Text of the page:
Six on Saturday: A Week and More of Flowers

Blogging friend Cathy of Words and Herbs needed something to cheer herself up and, guessing that others might be feeling the same, suggested that from Sunday the 22nd through to Saturday the 28th of November we shared one or more photos a day of earlier seasons in our gardens to brighten up what could be a dreary time.

Several bloggers have risen to her challenge and I am combining my entry, August zinnias in the cutting beds with rudbeckia beyond, for its seventh day with Six on Saturday. Being reminded of brighter and often sunnier times in our gardens may well have seen spirits rise and brought on a rash of the warm fuzzies, but gardeners are generally made of strong stuff and will smile at these memories, before getting on with…

…bubblewrapping their greenhouses (yesterday, after the Golfer kindly and without being asked, cleaned the glass) to ensure seedlings and cuttings are nurtured over winter:

…digging up their dahlia tubers to keep them safe for the winter (over the last couple of weeks):

…beginning to empty their mature compost heaps and mulching their borders (a work in progress):

…counting their emerging snowdrops (tomorrow’s plan, now the map of the snowdrop border has been updated to take account of last season’s losses and gains):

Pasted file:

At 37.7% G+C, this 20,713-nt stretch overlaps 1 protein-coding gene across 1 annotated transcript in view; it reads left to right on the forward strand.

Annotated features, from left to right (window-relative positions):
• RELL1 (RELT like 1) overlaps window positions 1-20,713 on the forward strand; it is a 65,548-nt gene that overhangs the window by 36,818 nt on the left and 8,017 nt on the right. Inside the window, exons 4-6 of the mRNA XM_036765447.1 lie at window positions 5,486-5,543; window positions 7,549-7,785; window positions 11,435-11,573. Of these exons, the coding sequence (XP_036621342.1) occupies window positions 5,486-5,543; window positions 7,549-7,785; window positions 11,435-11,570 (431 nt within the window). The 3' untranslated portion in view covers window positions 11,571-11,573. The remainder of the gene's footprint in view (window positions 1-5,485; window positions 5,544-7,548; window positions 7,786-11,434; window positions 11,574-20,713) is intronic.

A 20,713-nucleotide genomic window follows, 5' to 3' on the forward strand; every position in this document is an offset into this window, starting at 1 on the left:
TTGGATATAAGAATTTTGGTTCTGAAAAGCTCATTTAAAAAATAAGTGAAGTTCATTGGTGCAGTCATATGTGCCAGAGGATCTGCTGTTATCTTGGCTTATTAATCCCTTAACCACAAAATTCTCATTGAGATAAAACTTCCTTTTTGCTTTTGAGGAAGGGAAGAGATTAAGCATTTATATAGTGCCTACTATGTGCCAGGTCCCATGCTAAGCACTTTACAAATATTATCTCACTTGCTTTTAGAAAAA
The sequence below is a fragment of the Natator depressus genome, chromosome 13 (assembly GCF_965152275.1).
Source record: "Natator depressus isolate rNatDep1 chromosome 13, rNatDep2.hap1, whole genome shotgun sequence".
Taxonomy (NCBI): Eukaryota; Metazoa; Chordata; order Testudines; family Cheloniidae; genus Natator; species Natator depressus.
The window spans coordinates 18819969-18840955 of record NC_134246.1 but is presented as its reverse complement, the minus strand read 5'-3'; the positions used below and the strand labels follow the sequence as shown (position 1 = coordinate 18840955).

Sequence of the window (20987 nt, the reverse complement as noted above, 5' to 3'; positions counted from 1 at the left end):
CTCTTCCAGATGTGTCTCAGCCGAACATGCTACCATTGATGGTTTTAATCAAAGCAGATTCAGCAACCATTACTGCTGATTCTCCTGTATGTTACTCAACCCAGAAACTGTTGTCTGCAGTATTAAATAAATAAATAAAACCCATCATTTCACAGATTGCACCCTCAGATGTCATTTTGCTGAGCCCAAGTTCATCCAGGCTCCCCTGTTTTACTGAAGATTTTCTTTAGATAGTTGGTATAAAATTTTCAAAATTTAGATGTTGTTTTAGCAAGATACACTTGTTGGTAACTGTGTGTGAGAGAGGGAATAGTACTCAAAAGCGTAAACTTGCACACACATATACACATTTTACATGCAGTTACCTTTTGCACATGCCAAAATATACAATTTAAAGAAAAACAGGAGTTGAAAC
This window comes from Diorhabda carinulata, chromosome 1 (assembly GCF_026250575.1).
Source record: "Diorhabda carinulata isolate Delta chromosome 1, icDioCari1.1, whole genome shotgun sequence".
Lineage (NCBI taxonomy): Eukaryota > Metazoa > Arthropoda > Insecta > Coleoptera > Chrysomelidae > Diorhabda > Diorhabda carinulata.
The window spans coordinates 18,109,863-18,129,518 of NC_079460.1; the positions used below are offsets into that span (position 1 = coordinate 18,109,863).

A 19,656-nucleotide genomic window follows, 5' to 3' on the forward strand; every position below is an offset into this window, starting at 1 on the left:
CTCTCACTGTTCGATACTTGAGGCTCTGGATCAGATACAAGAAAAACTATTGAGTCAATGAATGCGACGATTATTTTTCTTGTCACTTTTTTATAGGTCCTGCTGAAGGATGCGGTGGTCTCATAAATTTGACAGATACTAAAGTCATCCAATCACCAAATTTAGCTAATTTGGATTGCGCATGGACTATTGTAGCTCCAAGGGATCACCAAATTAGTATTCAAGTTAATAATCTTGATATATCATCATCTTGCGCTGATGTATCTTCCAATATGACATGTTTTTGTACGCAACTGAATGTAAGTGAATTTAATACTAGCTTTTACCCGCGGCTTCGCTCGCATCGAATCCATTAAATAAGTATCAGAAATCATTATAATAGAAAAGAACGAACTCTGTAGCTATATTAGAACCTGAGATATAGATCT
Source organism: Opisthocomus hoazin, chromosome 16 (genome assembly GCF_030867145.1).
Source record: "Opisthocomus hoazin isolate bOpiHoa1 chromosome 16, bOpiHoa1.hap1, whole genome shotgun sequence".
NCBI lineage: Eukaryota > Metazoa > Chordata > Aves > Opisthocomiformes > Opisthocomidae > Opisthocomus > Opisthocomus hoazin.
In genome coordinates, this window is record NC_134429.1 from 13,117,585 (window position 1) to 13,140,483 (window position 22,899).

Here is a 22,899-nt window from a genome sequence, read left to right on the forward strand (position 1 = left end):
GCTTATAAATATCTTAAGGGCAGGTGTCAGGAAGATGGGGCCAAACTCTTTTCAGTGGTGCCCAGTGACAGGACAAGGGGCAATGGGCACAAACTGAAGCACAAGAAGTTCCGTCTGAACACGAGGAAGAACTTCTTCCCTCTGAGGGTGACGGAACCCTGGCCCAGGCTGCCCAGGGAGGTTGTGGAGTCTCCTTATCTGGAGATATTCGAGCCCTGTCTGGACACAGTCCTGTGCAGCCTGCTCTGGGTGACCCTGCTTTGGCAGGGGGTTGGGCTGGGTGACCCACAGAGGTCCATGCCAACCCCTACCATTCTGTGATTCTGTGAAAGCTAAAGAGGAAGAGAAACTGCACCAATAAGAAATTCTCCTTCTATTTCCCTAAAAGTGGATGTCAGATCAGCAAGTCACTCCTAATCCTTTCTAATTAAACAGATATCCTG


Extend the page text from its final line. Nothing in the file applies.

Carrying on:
…perusing catalogues, whether online or hard copies, for new purchases (a big bedding plant order finalised yesterday, in time for a discount):

…and a host of other on-going garden-related activities. And why? Because as film star and garden lover Audrey Hepburn famously said, ‘To plant a garden is to believe in tomorrow’. And we do…

Please visit both Cathy and Jon’s blogs, at Words and Herbs and The Propagator respectively to find more Week of Flowers and Six on Saturday contributions.

This entry was posted in A week of flowers, composting, cutting beds, Gardening, Gardens, greenhouse, Six on Saturday, snowdrops. Bookmark the permalink.

19 Responses to Six on Saturday: A Week and More of Flowers

  1. Cathy says:

    This is such a positive post Cathy. 😃 The garden and gardeners will carry on, whatever else happens in the world! Love the zinnias. And it looks like you are prepared for winter now. Have a great weekend!

    • Cathy says: